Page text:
A Perpetual Student

Clinician Martin Black says he never stops learning.

From America's Horse

Martin Black grew up in Idaho’s Great Basin around some great horsemen. Not the least of those were his grandfather, Albert Black, and his great-uncle, Paul Black. In that company, he had the opportunity to soak in a lot of time-tested knowledge, which Martin tried to take full advantage of.

His family history with horses actually starts with his great-grandfather, who was born in 1875 and grew up among vaqueros who took great pride in their horsemanship. Joe Black ran thousands of horses through the early 1900s, and he handed those skills and that respect for tradition on to his sons. They, in turn, lived with horses their whole lives.

Paul was the cow boss at the TS Ranch in Nevada, where Ray Hunt had his first buckaroo job.

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Martin was 14 when he first met Ray, who became a great teacher. Tom Dorrance was another mentor. Melvin Jones, a talented Nevada horseman, and Bill Van Norman, a former training columnist for America’s Horse, were other great teachers.

Today, Martin still honors those teachers and their lessons, as he gives horsemanship clinics and travels around the country, as well as Europe and Australia, starting colts.

He says that no matter where he goes, he always remembers his most important teacher: the horse.

“You can’t go to school and learn how to be a wine taster without actually tasting any wine. And you can’t learn to be a horseman without actually riding and seeing a lot of horses,” Martin says.

“Every horse is different, and every step that every horse takes is different. Every breath every horse takes has a different thought behind it,” so it’s an ever-changing process.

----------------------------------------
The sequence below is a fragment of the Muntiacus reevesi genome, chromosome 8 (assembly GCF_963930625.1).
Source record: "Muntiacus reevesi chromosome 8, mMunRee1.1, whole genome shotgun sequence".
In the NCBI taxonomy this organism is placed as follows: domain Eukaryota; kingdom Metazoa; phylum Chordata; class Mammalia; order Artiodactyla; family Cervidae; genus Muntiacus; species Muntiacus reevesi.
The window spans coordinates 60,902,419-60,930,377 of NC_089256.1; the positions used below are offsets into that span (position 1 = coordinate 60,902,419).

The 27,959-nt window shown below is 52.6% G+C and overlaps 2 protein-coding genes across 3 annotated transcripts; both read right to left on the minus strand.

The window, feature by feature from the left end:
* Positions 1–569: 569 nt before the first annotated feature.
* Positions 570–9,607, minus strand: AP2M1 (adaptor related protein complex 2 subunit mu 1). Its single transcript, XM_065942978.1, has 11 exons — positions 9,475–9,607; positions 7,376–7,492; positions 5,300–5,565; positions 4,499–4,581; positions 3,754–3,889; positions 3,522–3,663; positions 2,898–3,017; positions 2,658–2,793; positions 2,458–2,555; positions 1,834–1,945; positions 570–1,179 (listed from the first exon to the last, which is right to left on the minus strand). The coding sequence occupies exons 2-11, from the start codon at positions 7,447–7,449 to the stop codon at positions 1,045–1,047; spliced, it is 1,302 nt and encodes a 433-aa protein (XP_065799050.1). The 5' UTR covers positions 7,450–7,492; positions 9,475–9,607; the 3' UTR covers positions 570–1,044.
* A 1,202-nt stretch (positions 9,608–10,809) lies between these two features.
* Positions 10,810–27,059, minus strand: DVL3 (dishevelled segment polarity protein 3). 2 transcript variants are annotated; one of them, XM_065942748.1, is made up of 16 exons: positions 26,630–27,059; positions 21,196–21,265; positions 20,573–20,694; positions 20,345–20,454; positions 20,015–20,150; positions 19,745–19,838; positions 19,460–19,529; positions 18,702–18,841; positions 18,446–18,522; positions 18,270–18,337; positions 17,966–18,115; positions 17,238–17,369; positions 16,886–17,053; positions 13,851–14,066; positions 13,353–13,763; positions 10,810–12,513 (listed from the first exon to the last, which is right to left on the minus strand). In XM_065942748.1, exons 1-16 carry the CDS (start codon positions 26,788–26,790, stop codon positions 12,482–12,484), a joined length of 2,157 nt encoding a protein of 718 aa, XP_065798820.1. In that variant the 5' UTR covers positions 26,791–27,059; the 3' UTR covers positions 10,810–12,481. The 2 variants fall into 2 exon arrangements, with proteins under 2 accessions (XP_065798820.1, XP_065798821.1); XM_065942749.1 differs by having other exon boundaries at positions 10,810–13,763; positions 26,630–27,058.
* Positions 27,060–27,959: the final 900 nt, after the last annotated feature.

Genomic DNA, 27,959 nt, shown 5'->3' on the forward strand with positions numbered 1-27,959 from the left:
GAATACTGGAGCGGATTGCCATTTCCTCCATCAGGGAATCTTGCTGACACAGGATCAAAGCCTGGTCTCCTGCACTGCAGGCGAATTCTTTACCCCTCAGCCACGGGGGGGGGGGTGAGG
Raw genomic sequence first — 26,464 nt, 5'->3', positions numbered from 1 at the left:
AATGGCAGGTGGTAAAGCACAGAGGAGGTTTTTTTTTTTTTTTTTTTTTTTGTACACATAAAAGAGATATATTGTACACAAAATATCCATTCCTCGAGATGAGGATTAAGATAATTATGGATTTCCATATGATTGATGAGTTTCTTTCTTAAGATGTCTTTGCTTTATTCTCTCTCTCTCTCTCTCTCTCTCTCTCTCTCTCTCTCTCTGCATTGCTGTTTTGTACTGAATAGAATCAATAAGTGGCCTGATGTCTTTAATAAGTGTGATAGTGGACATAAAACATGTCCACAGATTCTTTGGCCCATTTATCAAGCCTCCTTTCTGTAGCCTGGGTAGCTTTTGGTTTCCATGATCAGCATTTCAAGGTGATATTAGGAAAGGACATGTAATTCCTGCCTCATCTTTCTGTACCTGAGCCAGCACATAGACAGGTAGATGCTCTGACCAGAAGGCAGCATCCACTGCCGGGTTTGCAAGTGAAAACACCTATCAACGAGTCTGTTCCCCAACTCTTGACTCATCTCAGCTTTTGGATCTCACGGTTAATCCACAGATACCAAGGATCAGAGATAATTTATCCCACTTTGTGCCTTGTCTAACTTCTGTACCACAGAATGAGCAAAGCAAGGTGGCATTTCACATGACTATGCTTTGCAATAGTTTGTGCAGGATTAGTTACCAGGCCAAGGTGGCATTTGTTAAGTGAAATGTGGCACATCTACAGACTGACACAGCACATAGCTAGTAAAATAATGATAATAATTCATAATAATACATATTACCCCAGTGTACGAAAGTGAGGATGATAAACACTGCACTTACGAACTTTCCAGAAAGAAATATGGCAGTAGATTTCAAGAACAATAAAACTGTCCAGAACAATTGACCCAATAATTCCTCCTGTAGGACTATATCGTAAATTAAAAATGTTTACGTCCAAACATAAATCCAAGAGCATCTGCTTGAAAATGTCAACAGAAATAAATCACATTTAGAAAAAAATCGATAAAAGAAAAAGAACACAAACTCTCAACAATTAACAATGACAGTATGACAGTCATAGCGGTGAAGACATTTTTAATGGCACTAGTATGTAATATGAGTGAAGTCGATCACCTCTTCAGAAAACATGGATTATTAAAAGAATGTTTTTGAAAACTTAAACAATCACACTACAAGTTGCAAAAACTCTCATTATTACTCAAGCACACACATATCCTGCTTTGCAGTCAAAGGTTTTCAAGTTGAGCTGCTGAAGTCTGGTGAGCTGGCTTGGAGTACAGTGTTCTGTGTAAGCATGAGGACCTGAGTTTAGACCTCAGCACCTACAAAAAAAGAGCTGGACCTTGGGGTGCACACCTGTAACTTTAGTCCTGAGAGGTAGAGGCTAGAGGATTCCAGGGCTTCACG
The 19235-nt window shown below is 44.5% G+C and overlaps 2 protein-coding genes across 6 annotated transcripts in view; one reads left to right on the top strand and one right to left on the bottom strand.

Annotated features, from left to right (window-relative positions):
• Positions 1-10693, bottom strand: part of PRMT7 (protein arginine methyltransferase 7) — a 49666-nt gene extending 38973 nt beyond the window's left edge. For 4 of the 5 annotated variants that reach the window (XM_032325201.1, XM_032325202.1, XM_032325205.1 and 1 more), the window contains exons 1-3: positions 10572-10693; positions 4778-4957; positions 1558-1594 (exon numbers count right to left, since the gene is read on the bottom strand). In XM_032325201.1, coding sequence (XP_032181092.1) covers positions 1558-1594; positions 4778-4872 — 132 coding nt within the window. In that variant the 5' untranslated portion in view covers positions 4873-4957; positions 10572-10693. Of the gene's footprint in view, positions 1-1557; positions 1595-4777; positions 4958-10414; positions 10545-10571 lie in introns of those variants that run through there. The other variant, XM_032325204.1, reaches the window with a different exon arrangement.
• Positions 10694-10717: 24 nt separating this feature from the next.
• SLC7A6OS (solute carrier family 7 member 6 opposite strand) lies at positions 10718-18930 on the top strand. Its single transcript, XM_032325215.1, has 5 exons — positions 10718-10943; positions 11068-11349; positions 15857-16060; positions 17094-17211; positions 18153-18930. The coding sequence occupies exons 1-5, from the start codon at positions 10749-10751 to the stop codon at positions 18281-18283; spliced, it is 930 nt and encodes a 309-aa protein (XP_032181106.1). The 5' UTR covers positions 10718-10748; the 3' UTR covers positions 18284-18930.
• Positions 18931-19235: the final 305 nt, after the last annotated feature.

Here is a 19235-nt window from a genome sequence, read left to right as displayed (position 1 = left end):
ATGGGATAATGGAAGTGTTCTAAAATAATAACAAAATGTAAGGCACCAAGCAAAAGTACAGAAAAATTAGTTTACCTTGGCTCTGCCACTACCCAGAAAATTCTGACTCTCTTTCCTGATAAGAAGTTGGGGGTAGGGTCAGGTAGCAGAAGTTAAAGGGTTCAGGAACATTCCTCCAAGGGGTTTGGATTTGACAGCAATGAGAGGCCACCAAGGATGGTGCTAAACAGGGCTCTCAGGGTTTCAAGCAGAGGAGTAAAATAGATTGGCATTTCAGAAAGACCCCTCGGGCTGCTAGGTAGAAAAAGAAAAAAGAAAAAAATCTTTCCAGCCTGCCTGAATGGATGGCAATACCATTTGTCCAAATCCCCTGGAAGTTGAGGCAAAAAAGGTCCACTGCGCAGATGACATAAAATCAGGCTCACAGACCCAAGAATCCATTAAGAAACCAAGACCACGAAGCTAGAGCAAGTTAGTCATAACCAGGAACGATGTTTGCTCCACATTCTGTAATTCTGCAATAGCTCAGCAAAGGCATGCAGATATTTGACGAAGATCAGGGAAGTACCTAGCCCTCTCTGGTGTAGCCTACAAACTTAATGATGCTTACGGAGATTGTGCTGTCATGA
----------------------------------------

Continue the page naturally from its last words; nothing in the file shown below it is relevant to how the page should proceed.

“At my clinics, I say that there’s nobody there that learns any more than I do. I watch every horse, trying to figure out what problems that horse is having with that person. It’s rewarding when I can help bring them closer together and see a change in the horse.”

Martin says that as a general observation, he sees a lot of horses having people problems. Or maybe it’s people having ego problems.

“Ego is a big hurdle to get over, and I’m not saying that I don’t have a problem with it myself. But the important thing is to recognize that it is a problem and try to work on it. You have to work on yourself more than on the horse,” Martin says.

If a person takes a my-way-or-the-highway approach to horse training, he is going to have a lot more trouble than if he keeps the horse’s best interests at heart, Martin says.

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That’s what made it so easy for Tom Dorrance to make the progress that he made.

“He had less of an ego than anybody I’ve ever met. It wasn’t about him; it wasn’t about his ego. It was about being there for the horse,” Martin says.

Tom also had a full understanding of the ways in which handlers and riders influence their horses, both positively and negatively.

“It isn’t about conquering a horse; it’s about outwitting him. It’s about setting up a situation so that your desired outcome is the easiest one for the horse,” he says.